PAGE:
I bid 3NT, and had real play for the contract (vs. a 5-count!) but in the end had to go down two.

    In the bar after the game, I brought this up as a problem, and the group thought bidding 3NT was ridiculous, even laughable. They thought my reasoning here was absurd, ridiculously over-compensating for the situation. Oddly, one of those people was Marshall, who bid 3NT this time around.

    Another of the players who thought 3NT was ridiculous often serves on appeals committees around here. A lesson to AC members: if you have a very strong opinion about a situation, consider that your opinion might not be shared by the rest of the world, so don't be too emphatic about it. It's a rare case where there are no logical alternatives. To appeals coordinators: 3-person ACs are not acceptable. To appellants: it's possible to get 5 people who see a situation strongly and wrongly. Live with such judgments and don't complain; this simply can happen some of the time with no one's doing anything particularly wrong. This doesn't mean the AC was biased or stupid; they just misjudged the bridge situation. Players misjudge bridge situations all the time.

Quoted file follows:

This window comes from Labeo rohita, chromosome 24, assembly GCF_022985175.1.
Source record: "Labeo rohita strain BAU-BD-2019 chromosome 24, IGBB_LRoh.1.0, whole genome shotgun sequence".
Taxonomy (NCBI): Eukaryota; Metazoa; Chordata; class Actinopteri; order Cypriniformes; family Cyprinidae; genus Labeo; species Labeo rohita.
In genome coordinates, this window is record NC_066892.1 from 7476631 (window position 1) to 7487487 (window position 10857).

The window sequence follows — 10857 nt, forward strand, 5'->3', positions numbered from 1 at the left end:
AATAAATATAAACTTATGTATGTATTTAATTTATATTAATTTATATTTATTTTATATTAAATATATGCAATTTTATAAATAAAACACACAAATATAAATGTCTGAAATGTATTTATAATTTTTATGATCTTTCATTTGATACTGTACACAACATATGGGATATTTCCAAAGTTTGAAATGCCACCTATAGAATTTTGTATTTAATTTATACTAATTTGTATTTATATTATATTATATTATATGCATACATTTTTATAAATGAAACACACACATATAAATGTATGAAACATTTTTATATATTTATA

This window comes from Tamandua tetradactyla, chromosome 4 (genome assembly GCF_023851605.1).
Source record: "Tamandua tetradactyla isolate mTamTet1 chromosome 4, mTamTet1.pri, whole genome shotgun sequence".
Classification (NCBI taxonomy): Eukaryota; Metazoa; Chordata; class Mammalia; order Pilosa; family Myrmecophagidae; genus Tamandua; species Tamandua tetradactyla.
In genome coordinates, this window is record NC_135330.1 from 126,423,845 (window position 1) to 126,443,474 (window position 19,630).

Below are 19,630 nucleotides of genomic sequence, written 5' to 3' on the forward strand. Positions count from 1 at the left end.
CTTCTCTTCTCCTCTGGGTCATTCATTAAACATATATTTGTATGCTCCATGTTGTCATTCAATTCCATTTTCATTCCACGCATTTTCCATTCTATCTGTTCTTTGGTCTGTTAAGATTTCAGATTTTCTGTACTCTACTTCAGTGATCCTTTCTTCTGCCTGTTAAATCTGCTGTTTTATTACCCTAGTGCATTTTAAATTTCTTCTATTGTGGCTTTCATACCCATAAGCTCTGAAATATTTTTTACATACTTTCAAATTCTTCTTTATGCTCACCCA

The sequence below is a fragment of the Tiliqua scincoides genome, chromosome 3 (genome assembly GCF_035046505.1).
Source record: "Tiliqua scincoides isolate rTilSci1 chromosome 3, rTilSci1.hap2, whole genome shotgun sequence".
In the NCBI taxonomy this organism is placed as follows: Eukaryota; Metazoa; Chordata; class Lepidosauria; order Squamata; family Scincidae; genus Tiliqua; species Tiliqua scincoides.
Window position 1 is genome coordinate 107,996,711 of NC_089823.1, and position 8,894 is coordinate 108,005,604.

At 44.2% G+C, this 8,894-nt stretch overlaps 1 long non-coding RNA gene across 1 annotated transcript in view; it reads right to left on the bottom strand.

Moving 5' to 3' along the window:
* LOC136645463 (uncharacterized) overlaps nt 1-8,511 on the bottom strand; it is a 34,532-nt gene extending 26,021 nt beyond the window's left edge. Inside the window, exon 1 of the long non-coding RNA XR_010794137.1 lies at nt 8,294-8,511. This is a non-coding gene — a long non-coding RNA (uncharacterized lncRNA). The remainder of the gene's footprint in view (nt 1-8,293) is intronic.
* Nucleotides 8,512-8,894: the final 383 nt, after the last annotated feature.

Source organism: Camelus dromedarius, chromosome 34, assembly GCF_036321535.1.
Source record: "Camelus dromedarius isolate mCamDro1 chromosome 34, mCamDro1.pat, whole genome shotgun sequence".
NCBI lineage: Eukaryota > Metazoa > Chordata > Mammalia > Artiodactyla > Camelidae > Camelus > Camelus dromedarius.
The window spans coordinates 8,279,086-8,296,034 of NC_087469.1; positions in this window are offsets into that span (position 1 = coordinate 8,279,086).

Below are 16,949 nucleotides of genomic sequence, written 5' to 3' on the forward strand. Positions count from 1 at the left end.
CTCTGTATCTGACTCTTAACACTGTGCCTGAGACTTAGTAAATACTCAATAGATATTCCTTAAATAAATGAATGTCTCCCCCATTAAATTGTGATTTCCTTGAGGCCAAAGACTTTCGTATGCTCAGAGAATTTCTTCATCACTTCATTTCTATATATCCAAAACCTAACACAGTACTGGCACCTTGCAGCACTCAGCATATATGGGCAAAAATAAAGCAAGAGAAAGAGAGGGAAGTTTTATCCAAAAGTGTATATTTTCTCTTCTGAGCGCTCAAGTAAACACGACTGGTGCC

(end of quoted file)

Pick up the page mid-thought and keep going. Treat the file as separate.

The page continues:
If 3NT has play vs. a 5-count, maybe it's not so anti-percentage after all. Add the C:10 to partner's hand, and 3NT was rolling, admittedly on sub-optimal defense, but 3NT is often hard to defend on blind auctions.

Jeff Goldsmith,, Sept. 1st, 2007